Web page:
The present disclosure provides a tempered glass sheet or article having an edge profile that provides improved edge strength, particularly when the tempered glass sheet is subjected to a four point bending test, and a method of making a glass sheet having such an edge. The edge is formed by cutting or other separation methods and the edge is then ground to a predetermined contour, such as a pencil outline (e.g., θ = 135°), a bovine nose (e.g., θ = 126°) profile, or the like. In some embodiments, the edge is polished and/or etched after grinding to reduce the defect size.

Accordingly, one aspect of the present disclosure provides a tempered glass sheet. The strengthened glass sheet includes a first surface and a second surface joined by at least one edge, wherein each of the first surface and the second surface is under compressive stress; connecting the first surface and the second surface At least one edge, wherein the at least one edge forms an angle θ with at least one of the first surface and the second surface, wherein 90° < θ < 180°, and wherein one of the at least one edge is in a second compression Under stress. The strengthened glass sheet also includes a central region between the first surface and the second surface, wherein the central region is under tensile stress, and wherein the strengthened glass sheet has at least about 350 megapascals (MPa) The four point bending strength, and in some embodiments, the strengthened glass sheet has a four point bending strength in the range from about 350 MPa to about 700 MPa.

Another aspect of the present disclosure provides a method of making a tempered glass sheet, the method comprising the steps of providing a first surface, a second surface, and a central region between the first surface and the second surface a tempered glass sheet, wherein each of the first surface and the second surface is under compressive stress, and the central region is under tensile stress; and forming an edge connecting the first surface and the second surface, Wherein a portion of the edge is under a second compressive stress, wherein the at least one edge forms an angle θ with at least one of the first surface and the second surface, wherein 90° < θ < 180°, and wherein the strengthening The glass sheet has a four point bending strength of at least about 350 MPa.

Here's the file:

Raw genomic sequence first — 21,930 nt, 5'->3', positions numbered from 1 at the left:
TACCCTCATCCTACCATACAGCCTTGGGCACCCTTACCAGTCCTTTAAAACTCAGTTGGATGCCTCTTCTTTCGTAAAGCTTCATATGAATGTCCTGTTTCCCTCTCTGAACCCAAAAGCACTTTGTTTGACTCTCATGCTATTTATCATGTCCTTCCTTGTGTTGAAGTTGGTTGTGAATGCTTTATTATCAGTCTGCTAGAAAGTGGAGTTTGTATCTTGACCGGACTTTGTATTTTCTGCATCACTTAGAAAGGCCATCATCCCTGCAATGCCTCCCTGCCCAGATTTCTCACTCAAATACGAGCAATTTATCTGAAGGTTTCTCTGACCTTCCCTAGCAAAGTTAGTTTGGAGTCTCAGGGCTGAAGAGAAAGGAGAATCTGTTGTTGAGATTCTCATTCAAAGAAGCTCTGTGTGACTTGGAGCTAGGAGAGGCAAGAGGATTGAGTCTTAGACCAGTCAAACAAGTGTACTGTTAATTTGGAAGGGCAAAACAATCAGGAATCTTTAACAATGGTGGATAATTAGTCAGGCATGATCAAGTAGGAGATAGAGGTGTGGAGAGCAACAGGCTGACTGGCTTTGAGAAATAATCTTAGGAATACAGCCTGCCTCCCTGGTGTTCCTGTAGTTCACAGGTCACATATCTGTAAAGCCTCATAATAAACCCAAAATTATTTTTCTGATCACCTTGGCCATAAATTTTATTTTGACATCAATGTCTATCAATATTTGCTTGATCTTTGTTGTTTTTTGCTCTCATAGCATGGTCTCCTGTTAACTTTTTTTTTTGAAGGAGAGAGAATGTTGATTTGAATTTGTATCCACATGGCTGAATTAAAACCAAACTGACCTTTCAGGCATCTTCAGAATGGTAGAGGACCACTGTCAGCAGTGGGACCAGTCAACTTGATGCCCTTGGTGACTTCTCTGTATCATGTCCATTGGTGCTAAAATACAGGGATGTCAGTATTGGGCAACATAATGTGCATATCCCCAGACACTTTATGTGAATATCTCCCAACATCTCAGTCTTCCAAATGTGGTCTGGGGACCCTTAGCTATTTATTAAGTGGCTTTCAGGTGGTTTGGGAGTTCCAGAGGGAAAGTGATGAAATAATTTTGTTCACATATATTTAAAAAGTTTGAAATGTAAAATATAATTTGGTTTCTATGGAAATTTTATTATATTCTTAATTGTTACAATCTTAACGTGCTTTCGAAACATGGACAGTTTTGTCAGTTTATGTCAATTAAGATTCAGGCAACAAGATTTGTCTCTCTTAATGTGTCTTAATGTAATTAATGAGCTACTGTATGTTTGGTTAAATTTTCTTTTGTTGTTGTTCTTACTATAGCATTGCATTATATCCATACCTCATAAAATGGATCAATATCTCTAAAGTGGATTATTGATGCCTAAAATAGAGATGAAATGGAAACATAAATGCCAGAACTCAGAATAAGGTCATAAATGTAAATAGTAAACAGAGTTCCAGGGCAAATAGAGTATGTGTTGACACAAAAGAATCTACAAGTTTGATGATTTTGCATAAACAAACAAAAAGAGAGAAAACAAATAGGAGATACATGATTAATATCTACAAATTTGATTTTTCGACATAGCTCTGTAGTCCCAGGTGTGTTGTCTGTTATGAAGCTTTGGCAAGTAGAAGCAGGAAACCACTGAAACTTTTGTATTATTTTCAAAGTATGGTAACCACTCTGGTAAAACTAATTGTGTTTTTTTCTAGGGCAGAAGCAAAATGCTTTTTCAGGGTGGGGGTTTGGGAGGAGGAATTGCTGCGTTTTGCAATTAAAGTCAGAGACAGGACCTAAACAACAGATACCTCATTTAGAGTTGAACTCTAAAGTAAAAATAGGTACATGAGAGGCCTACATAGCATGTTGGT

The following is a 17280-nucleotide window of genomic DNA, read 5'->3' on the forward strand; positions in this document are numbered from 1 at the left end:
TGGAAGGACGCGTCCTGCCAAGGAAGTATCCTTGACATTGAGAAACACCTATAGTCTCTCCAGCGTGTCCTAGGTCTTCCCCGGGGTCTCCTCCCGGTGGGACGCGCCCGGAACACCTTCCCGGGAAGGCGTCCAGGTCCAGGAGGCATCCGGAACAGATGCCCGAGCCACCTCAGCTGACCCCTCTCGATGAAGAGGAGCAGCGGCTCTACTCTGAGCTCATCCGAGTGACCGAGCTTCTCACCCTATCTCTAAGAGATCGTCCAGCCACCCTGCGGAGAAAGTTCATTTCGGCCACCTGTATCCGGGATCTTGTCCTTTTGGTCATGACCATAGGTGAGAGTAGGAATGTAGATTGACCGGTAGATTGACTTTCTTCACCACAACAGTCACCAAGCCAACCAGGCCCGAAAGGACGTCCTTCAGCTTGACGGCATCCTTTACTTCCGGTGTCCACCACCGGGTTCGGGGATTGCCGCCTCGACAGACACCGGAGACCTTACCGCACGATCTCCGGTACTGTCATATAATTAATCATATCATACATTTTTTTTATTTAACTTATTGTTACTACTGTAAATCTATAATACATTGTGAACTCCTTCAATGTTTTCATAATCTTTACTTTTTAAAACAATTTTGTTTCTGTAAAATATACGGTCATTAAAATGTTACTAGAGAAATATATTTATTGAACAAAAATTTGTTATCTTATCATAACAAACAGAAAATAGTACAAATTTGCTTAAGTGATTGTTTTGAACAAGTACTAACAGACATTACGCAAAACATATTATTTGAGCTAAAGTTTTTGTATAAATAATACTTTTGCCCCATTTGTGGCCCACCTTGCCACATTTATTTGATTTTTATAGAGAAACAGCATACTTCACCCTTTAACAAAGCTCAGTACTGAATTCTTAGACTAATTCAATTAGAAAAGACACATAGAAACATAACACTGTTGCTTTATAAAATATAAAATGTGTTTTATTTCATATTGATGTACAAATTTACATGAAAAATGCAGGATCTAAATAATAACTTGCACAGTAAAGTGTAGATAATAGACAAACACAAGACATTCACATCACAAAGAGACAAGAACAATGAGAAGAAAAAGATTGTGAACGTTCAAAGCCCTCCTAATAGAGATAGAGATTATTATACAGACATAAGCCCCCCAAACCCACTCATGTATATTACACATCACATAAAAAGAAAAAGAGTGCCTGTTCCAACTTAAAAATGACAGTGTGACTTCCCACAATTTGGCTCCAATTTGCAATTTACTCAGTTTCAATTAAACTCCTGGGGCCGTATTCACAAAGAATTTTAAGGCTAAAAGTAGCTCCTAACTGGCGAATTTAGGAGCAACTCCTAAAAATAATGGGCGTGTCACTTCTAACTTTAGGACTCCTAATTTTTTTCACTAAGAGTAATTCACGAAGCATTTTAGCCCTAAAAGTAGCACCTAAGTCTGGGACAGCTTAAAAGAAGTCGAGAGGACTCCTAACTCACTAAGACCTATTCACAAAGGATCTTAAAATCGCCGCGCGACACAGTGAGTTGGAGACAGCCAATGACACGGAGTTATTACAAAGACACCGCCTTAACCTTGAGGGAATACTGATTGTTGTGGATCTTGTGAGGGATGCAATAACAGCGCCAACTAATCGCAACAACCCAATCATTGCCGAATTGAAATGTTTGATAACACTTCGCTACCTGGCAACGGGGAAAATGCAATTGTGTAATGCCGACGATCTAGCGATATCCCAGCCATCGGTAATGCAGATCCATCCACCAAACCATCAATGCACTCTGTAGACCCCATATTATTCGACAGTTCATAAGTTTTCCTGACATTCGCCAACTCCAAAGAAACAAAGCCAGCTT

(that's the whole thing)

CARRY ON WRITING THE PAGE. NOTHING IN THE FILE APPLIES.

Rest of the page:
Yet another aspect provides a tempered glass sheet having a first surface and a second surface joined by at least one edge. Each of the first surface and the second surface is under compressive stress, the at least one edge forming an angle θ with at least one of the first surface and the second surface, wherein 90° θ 180°, and wherein one of the at least one edge is unreinforced. The glass sheet also has a central region between the first surface and the second surface, wherein the central region is at a tensile stress of at least 30 MPa, and wherein the at least one edge can safely pass up to 1.75 kg Indentation load.

These and other aspects, advantages, and salient features will become apparent from the description of the appended claims.

Line 1‧‧

2‧‧‧ line

3‧‧‧ line

110‧‧‧ surface

112‧‧‧ surface

140‧‧‧ edge

142‧‧‧Edge/cut face

151‧‧‧ crack

152‧‧‧ crack

200‧‧‧Indenter

205‧‧‧ cutting-edge

210‧‧‧ edge

214‧‧‧ring crack

216‧‧‧Conical crack extension

220‧‧‧ intermediate crack

222‧‧‧ radial crack

230‧‧ ‧ stop mark

240‧‧‧ thickness

Θ‧‧‧ angle